For example, to get from Aldous Huxley to Charles Darwin takes two links, one from Aldous to Thomas Henry Huxley (Aldous’s father) and then another to Darwin (TH Huxley famously defended evolution as a theory). Dolan’s method calculates the average number of clicks from every page in Wikipedia to the Charles Darwin page, and then takes an average value. To get to Charles Darwin takes an average 3.88 clicks from other Wikipedia pages.

Equivalently, Google shows pages that have many links pointing to them nearer the top in its search results.

This method works OK, but it could be better. For example Mircea Eliade ranks as the fifth most important dead person dead person on Wikipedia, taking on average 3.78 clicks to find him. But Mircea Eliade is a Romanian historian of religion – hardly a household name. We can take this as a positive statement, perhaps Mircea Eliade is a figure of hither to unrecognised importance and influence. On the other hand it seems impossible that he can be more ‘important’ than Darwin.

Testing the validity of the Dolan Index
I decided it would be interesting to compare what I’m going to call the Dolan index (the average number of clicks as described above) with two other metrics that could be construed as measuring the importance of a person. Before we do that, here is a Graph of what the Dolan index of dead people on Wikipedia looks like.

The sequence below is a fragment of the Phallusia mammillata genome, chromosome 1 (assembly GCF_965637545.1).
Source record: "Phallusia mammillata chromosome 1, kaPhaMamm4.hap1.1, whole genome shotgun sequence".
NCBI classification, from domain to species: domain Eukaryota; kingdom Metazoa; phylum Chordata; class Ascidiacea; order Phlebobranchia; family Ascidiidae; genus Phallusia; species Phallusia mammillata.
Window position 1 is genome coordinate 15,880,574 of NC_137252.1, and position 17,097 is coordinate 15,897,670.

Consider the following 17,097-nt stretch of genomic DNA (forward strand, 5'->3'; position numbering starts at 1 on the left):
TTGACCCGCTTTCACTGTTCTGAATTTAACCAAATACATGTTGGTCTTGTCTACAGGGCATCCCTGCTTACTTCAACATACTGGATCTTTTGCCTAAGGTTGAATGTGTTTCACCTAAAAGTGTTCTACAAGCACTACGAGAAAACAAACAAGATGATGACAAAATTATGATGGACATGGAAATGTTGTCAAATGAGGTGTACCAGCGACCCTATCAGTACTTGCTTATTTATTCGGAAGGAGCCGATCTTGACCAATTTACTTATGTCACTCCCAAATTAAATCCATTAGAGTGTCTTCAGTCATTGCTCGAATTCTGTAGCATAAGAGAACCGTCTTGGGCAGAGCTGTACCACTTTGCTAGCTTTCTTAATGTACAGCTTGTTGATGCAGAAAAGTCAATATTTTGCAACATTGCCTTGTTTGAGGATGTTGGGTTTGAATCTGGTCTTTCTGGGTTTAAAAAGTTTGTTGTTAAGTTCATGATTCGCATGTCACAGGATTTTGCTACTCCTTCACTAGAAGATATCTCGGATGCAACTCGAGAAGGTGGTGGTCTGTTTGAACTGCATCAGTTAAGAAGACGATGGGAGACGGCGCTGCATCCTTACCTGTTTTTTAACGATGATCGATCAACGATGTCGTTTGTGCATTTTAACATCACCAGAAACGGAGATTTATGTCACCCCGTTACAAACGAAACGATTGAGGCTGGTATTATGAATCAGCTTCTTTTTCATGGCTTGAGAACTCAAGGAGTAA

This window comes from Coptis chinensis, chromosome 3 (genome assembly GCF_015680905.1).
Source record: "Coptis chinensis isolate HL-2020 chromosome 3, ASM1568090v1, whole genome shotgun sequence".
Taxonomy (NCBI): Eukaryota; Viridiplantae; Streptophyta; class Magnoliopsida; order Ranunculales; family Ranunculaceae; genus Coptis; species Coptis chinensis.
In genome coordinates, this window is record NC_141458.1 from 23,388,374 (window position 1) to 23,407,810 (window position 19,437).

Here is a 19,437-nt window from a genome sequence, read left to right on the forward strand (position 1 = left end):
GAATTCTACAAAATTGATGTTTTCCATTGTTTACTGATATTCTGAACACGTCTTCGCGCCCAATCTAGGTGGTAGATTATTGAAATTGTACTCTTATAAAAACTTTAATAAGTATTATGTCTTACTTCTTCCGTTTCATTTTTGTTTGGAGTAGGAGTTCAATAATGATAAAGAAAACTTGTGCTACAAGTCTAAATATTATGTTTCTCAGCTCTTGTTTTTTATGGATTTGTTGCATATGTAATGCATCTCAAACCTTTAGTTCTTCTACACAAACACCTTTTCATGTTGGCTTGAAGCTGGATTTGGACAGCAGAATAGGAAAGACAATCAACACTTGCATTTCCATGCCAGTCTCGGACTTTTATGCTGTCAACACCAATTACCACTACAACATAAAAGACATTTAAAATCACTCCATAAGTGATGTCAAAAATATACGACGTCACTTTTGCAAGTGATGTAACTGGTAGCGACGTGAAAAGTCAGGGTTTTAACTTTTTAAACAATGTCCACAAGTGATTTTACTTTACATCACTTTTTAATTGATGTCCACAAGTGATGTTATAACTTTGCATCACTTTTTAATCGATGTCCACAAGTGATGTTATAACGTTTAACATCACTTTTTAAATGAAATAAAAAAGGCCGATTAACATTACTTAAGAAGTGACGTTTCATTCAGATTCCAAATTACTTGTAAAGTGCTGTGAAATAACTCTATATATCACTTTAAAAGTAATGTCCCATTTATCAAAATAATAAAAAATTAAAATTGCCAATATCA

The bottom axis shows the rank order of pages, from Pope John Paul II, who is has the 275th highest Dolan index on Wikipedia, to Zi Pitcher, who comes 430900th in terms of Dolan index. It makes a very tidy log plot.

As I mentioned previously, the Dolan index is very similar to a Google PageRank, so lets compare them.




The x axis is the same as the first graph, Wikipedia pages from highest to lowest Dolan index. A well linked page has a low Dolan index, but a High PageRank, so I used the reciprocal of PageRank for the y axis. I’ve also added a log best fit line.

Comparing with PageRank seems to indicate there is a reasonable correlation between Dolan index and PageRank, which is indicated by the fact the first and second graphs have a similar shape.

PageRank is only given in integer values between 1-10 (realistically, all Wikipedia pages have a PageRank between 3-7), so I’ve smoothed the curve using a moving average.

This seems to lend some weight to the Dolan Index as a measure.

I’ve also made a comparison between the Dolan index the number of results returned when searching for a person’s name (without quotes) in Google search. It should be noted that this number seems to be quite unstable – a search will give a slightly different number of results from one day to the next. I’ve used a log scale because of the range of results.



There is barely any correlation here, except a very low values of Dolan index. Despite this, it’s still possible for the number of Google results to be useful, as becomes in apparent when trying to improve my measure of ‘importance’.

A suggestion for improvement